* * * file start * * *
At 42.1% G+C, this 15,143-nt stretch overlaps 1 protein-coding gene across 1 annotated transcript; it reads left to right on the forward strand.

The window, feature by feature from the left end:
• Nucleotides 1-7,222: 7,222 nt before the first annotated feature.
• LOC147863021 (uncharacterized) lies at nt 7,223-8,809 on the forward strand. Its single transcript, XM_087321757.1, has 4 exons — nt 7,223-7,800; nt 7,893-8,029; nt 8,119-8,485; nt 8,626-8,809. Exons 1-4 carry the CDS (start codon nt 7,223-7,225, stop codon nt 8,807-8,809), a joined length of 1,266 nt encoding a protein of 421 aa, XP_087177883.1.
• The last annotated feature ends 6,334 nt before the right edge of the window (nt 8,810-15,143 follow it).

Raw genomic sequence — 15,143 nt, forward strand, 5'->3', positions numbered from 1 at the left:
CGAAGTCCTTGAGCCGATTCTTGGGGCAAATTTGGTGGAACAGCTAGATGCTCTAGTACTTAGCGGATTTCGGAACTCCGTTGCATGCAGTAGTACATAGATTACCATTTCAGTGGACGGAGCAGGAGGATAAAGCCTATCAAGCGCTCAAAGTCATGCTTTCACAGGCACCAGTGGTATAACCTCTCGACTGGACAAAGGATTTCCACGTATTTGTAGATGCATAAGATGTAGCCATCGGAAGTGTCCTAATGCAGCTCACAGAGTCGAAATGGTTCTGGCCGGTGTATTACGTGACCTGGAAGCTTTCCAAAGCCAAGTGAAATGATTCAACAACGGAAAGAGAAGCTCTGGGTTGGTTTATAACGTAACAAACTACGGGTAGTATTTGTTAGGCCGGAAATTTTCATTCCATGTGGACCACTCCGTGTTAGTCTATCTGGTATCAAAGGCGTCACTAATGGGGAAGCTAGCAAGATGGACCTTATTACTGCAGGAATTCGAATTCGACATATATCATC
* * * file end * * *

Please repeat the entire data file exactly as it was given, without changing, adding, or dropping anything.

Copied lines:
At 42.1% G+C, this 15,143-nt stretch overlaps 1 protein-coding gene across 1 annotated transcript; it reads left to right on the forward strand.

The window, feature by feature from the left end:
• Nucleotides 1-7,222: 7,222 nt before the first annotated feature.
• LOC147863021 (uncharacterized) lies at nt 7,223-8,809 on the forward strand. Its single transcript, XM_087321757.1, has 4 exons — nt 7,223-7,800; nt 7,893-8,029; nt 8,119-8,485; nt 8,626-8,809. Exons 1-4 carry the CDS (start codon nt 7,223-7,225, stop codon nt 8,807-8,809), a joined length of 1,266 nt encoding a protein of 421 aa, XP_087177883.1.
• The last annotated feature ends 6,334 nt before the right edge of the window (nt 8,810-15,143 follow it).

Raw genomic sequence — 15,143 nt, forward strand, 5'->3', positions numbered from 1 at the left:
CGAAGTCCTTGAGCCGATTCTTGGGGCAAATTTGGTGGAACAGCTAGATGCTCTAGTACTTAGCGGATTTCGGAACTCCGTTGCATGCAGTAGTACATAGATTACCATTTCAGTGGACGGAGCAGGAGGATAAAGCCTATCAAGCGCTCAAAGTCATGCTTTCACAGGCACCAGTGGTATAACCTCTCGACTGGACAAAGGATTTCCACGTATTTGTAGATGCATAAGATGTAGCCATCGGAAGTGTCCTAATGCAGCTCACAGAGTCGAAATGGTTCTGGCCGGTGTATTACGTGACCTGGAAGCTTTCCAAAGCCAAGTGAAATGATTCAACAACGGAAAGAGAAGCTCTGGGTTGGTTTATAACGTAACAAACTACGGGTAGTATTTGTTAGGCCGGAAATTTTCATTCCATGTGGACCACTCCGTGTTAGTCTATCTGGTATCAAAGGCGTCACTAATGGGGAAGCTAGCAAGATGGACCTTATTACTGCAGGAATTCGAATTCGACATATATCATC